A Bendigo-based disability service provider is implementing a new approach, following a $110,000 grant.
Amicus chief executive officer Ann-Maree Davis said the Small Leadership Teams framework and workplace model was selected from 168 funding applicants.
She expected both staff and participants would benefit from the new model.
“A one-size-fits-all approach does not empower decision making or choice for our participants or team members,” Ms Davis said.
“The Small Leadership Teams model focuses on a small number of participants at a time, to share each other’s skills, strengths, and unique life experience to promote enhanced communication and peer support.”
About 20 per cent of the Amicus team has already adopted the new model.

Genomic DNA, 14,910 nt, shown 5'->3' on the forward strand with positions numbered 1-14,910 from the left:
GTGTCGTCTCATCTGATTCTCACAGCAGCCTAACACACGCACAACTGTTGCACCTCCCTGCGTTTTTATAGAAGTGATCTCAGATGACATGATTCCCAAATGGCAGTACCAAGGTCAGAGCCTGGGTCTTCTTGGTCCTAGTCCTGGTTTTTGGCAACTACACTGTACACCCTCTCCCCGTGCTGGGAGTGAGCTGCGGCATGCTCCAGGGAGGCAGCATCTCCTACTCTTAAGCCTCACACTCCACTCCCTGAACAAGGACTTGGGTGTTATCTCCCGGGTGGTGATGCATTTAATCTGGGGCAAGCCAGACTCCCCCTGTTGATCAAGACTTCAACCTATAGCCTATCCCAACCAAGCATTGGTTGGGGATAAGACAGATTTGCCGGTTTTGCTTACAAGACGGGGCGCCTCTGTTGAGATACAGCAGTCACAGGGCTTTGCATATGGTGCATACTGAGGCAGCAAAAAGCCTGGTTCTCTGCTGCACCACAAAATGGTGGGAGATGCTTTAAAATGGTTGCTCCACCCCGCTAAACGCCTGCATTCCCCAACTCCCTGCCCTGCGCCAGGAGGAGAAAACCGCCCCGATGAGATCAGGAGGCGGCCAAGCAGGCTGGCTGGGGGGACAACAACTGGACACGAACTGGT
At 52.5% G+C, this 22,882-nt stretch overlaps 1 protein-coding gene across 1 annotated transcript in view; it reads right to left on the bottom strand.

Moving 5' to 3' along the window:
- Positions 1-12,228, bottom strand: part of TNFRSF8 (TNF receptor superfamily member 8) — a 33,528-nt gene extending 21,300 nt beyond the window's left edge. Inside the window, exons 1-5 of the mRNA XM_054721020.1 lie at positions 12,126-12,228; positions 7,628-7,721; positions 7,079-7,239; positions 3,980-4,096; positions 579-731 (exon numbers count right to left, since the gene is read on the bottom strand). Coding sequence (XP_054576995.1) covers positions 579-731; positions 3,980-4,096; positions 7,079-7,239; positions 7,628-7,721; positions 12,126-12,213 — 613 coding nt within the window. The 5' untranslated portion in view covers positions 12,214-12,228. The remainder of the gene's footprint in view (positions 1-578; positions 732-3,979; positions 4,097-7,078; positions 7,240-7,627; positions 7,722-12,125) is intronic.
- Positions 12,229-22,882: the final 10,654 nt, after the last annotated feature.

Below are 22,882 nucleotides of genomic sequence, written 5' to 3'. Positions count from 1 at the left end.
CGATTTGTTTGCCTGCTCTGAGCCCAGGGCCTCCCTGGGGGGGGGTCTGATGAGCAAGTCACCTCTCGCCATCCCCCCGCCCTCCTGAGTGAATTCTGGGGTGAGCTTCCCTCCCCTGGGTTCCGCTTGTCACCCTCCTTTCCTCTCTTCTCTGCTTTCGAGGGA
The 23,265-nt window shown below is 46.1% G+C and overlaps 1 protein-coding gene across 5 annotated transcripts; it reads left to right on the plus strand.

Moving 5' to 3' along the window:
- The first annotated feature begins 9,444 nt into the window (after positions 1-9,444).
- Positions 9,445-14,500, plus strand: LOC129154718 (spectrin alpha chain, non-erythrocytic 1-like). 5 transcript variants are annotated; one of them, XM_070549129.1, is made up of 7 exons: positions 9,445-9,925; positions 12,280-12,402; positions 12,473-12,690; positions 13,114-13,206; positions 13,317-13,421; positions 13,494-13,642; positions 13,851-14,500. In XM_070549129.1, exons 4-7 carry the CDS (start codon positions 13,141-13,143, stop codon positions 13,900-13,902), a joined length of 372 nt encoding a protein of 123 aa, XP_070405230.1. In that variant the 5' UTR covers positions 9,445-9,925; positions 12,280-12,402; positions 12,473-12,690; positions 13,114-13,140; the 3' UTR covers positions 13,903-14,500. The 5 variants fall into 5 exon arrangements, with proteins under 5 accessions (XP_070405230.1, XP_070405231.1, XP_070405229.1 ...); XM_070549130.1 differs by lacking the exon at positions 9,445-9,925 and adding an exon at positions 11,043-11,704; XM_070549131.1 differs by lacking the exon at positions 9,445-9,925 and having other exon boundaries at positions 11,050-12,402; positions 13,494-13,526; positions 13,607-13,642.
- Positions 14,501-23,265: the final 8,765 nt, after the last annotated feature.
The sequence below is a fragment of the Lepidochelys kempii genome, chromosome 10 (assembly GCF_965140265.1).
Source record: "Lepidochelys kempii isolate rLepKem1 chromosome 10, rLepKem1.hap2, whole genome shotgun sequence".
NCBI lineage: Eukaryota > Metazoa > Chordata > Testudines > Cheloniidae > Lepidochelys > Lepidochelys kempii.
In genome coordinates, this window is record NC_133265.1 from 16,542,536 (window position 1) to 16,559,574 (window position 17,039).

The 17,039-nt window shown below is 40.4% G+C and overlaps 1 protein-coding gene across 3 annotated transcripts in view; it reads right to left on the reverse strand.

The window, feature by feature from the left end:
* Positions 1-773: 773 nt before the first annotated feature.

The roll-out is expected to rise to 40 per cent in the next six weeks.
Amicus received the grant as part of the first round of the NDIS Innovative Workforce Fund.
Twenty-one projects were funded to “develop new ways of boosting the disability workforce”.
A further eight projects received funding in the second round.
“These grants are fostering new ways of delivering services and expanding the workforce under the NDIS, exploring and developing good ideas from across the sector,” National Disability Services chief executive, Ken Baker, said.
Assistant Minister for Disability Services, Jane Prentice, said the sector was expected to increase to an estimated 162,000 full-time equivalent workers in the next three years, from about 73,000 workers in 2013.
“Supporting this jobs growth through new ways of working is crucial to the success of the NDIS,” she said.
“There are currently more than 100,000 NDIS participants, and this will grow to about 460,000 when the scheme is fully operational in 2020.”
Amicus employs 135 people – about 85 full-time equivalent staffers.